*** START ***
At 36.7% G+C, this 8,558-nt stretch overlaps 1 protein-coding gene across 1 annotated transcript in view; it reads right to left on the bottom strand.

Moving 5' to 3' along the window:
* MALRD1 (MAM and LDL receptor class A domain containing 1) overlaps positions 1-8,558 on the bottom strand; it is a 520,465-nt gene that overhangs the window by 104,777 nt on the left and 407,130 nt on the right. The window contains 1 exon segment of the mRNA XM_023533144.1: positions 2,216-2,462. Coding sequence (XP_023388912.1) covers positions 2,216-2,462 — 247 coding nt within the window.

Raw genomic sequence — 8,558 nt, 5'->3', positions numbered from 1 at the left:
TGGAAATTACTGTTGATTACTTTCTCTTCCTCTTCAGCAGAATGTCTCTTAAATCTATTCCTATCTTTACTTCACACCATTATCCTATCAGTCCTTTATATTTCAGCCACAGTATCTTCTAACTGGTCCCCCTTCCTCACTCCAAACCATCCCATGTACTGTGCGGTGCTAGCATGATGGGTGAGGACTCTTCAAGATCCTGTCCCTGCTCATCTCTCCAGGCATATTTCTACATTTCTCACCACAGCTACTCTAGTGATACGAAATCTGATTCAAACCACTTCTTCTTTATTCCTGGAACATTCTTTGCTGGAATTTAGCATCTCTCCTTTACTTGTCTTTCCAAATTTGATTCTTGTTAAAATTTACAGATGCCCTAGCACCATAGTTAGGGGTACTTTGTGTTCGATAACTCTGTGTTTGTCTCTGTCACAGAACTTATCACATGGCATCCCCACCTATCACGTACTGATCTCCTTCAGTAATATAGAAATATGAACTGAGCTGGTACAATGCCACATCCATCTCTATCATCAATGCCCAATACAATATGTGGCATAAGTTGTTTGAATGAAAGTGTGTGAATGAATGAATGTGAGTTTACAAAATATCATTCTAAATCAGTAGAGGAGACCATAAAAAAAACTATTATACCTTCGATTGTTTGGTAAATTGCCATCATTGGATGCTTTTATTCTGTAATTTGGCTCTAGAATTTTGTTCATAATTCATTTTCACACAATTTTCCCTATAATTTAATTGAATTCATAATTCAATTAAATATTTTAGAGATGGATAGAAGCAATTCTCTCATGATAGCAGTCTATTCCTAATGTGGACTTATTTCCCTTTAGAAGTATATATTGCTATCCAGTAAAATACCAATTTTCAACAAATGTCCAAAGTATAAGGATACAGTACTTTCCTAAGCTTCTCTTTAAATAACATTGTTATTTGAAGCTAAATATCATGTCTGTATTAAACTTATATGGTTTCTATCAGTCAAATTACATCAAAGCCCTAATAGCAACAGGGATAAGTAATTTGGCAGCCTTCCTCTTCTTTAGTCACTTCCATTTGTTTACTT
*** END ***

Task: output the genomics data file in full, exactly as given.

At 36.7% G+C, this 8,558-nt stretch overlaps 1 protein-coding gene across 1 annotated transcript in view; it reads right to left on the bottom strand.

Moving 5' to 3' along the window:
* MALRD1 (MAM and LDL receptor class A domain containing 1) overlaps positions 1-8,558 on the bottom strand; it is a 520,465-nt gene that overhangs the window by 104,777 nt on the left and 407,130 nt on the right. The window contains 1 exon segment of the mRNA XM_023533144.1: positions 2,216-2,462. Coding sequence (XP_023388912.1) covers positions 2,216-2,462 — 247 coding nt within the window.

Raw genomic sequence — 8,558 nt, 5'->3', positions numbered from 1 at the left:
TGGAAATTACTGTTGATTACTTTCTCTTCCTCTTCAGCAGAATGTCTCTTAAATCTATTCCTATCTTTACTTCACACCATTATCCTATCAGTCCTTTATATTTCAGCCACAGTATCTTCTAACTGGTCCCCCTTCCTCACTCCAAACCATCCCATGTACTGTGCGGTGCTAGCATGATGGGTGAGGACTCTTCAAGATCCTGTCCCTGCTCATCTCTCCAGGCATATTTCTACATTTCTCACCACAGCTACTCTAGTGATACGAAATCTGATTCAAACCACTTCTTCTTTATTCCTGGAACATTCTTTGCTGGAATTTAGCATCTCTCCTTTACTTGTCTTTCCAAATTTGATTCTTGTTAAAATTTACAGATGCCCTAGCACCATAGTTAGGGGTACTTTGTGTTCGATAACTCTGTGTTTGTCTCTGTCACAGAACTTATCACATGGCATCCCCACCTATCACGTACTGATCTCCTTCAGTAATATAGAAATATGAACTGAGCTGGTACAATGCCACATCCATCTCTATCATCAATGCCCAATACAATATGTGGCATAAGTTGTTTGAATGAAAGTGTGTGAATGAATGAATGTGAGTTTACAAAATATCATTCTAAATCAGTAGAGGAGACCATAAAAAAAACTATTATACCTTCGATTGTTTGGTAAATTGCCATCATTGGATGCTTTTATTCTGTAATTTGGCTCTAGAATTTTGTTCATAATTCATTTTCACACAATTTTCCCTATAATTTAATTGAATTCATAATTCAATTAAATATTTTAGAGATGGATAGAAGCAATTCTCTCATGATAGCAGTCTATTCCTAATGTGGACTTATTTCCCTTTAGAAGTATATATTGCTATCCAGTAAAATACCAATTTTCAACAAATGTCCAAAGTATAAGGATACAGTACTTTCCTAAGCTTCTCTTTAAATAACATTGTTATTTGAAGCTAAATATCATGTCTGTATTAAACTTATATGGTTTCTATCAGTCAAATTACATCAAAGCCCTAATAGCAACAGGGATAAGTAATTTGGCAGCCTTCCTCTTCTTTAGTCACTTCCATTTGTTTACTT